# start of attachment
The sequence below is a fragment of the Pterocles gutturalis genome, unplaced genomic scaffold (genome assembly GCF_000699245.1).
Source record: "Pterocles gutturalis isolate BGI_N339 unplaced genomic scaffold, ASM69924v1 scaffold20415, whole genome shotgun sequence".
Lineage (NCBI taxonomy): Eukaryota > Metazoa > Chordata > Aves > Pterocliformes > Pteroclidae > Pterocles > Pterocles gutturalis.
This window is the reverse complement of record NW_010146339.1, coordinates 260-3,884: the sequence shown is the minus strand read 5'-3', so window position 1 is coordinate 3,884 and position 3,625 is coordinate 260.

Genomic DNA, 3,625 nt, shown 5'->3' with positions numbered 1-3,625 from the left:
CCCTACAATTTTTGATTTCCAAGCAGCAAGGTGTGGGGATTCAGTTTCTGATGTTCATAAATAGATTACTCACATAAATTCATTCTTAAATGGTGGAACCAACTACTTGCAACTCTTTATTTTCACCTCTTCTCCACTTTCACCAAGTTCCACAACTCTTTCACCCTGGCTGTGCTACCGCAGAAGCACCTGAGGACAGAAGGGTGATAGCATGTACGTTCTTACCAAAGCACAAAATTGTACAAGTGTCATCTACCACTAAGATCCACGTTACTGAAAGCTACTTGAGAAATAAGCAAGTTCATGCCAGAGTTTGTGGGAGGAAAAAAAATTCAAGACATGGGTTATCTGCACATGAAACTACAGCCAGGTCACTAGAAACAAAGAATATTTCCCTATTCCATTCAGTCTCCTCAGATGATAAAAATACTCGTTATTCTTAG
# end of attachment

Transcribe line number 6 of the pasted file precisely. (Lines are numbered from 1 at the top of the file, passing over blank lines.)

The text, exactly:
CCCTACAATTTTTGATTTCCAAGCAGCAAGGTGTGGGGATTCAGTTTCTGATGTTCATAAATAGATTACTCACATAAATTCATTCTTAAATGGTGGAACCAACTACTTGCAACTCTTTATTTTCACCTCTTCTCCACTTTCACCAAGTTCCACAACTCTTTCACCCTGGCTGTGCTACCGCAGAAGCACCTGAGGACAGAAGGGTGATAGCATGTACGTTCTTACCAAAGCACAAAATTGTACAAGTGTCATCTACCACTAAGATCCACGTTACTGAAAGCTACTTGAGAAATAAGCAAGTTCATGCCAGAGTTTGTGGGAGGAAAAAAAATTCAAGACATGGGTTATCTGCACATGAAACTACAGCCAGGTCACTAGAAACAAAGAATATTTCCCTATTCCATTCAGTCTCCTCAGATGATAAAAATACTCGTTATTCTTAG